Give 'Em Enough Rope: Optimal Design of Executive Pay and Rent Extraction
89 Tex. L. Rev. See Also 143 (2011)
15 Pages Posted: 11 Feb 2013
Date Written: February 7, 2013
In his novel contribution to the ongoing debate over executive compensation, Share Repurchases, Equity Issuances, and the Optimal Design of Executive Pay, 89 Tex. L. Rev. 1113 (2011), Professor Jesse M. Fried points to a problem that has been, as of yet, unexplored by legal scholars. He argues that managers whose compensation is equity-based obtain extra returns when their firms engage in bargain share repurchases and overpriced equity issuances. Consequently, managers have perverse incentives to effect these transactions even when they potentially reduce shareholder value. Fried suggests that to remedy these inefficiencies, managers should participate in their firms’ share repurchases and equity offerings on the same terms that are offered to the firms’ investors. This would eliminate the opportunity for managers to take in extra returns, thereby inducing them to engage in those transactions only when they are value-increasing.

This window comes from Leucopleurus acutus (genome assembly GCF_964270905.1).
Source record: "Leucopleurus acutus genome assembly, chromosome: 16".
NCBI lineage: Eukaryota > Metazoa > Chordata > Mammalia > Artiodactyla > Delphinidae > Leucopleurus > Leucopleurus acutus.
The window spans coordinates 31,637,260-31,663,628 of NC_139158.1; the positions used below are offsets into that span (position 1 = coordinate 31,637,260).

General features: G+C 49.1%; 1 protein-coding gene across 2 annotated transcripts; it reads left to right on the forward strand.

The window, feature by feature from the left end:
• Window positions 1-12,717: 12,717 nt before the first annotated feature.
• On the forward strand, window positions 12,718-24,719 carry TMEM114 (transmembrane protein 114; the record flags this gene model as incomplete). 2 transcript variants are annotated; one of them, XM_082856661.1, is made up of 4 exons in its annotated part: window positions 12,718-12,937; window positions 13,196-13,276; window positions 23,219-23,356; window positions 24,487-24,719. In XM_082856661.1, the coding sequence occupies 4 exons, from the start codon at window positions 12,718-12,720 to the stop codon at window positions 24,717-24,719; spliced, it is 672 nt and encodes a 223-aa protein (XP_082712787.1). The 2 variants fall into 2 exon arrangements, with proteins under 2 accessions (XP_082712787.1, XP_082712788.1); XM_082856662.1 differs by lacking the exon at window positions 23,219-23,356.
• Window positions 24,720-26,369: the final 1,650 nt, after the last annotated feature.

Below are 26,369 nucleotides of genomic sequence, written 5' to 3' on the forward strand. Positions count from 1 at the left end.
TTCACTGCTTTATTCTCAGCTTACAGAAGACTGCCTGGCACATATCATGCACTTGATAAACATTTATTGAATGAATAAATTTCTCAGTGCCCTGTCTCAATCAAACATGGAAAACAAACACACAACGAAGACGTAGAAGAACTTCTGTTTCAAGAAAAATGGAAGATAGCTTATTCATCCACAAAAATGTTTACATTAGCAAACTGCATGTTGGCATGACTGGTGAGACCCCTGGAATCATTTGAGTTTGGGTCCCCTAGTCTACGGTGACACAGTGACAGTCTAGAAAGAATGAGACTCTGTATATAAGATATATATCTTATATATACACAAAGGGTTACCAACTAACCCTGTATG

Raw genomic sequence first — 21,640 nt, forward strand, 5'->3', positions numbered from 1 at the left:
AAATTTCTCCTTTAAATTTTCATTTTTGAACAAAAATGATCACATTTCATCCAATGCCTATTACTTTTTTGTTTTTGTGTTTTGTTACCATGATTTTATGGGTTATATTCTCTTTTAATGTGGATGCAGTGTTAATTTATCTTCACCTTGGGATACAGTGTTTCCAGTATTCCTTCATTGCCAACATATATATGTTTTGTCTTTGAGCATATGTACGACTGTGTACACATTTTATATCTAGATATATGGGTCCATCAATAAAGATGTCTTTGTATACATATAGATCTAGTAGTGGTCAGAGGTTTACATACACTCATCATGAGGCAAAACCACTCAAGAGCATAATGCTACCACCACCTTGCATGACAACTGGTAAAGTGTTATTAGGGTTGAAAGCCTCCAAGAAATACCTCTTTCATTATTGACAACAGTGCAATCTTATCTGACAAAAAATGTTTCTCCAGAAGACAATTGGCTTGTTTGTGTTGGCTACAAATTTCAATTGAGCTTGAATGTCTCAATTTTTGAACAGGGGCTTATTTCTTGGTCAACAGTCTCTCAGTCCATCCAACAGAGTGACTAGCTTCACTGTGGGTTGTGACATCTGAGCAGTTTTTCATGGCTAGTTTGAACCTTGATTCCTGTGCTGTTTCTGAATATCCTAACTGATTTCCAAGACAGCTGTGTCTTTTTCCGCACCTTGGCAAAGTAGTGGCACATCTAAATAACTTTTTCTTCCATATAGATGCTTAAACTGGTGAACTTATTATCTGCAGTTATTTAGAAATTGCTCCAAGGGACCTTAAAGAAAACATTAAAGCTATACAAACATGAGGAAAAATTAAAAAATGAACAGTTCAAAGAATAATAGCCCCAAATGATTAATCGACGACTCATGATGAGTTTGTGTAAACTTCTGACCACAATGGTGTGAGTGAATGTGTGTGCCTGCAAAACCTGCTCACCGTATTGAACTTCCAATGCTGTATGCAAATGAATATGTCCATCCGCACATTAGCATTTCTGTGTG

This Response offers two criticisms of Fried’s argument. First, it challenges the idea that preventing managers from capturing extra returns always leads to increased efficiency. Since the problem of managerial moral hazard can take multiple forms, leaving managers some extra returns may reduce the likelihood that managers will waste corporate assets. Second, this Response argues that as opposed to the social cost implied by share repurchases, that of overpriced equity offerings is unclear. Indeed, while bargain share repurchases may inefficiently substitute corporate assets, no substitution of assets takes place when the firm conducts an equity offering.
Keywords: executive compensation, equity issuances, executive pay, manager incentives
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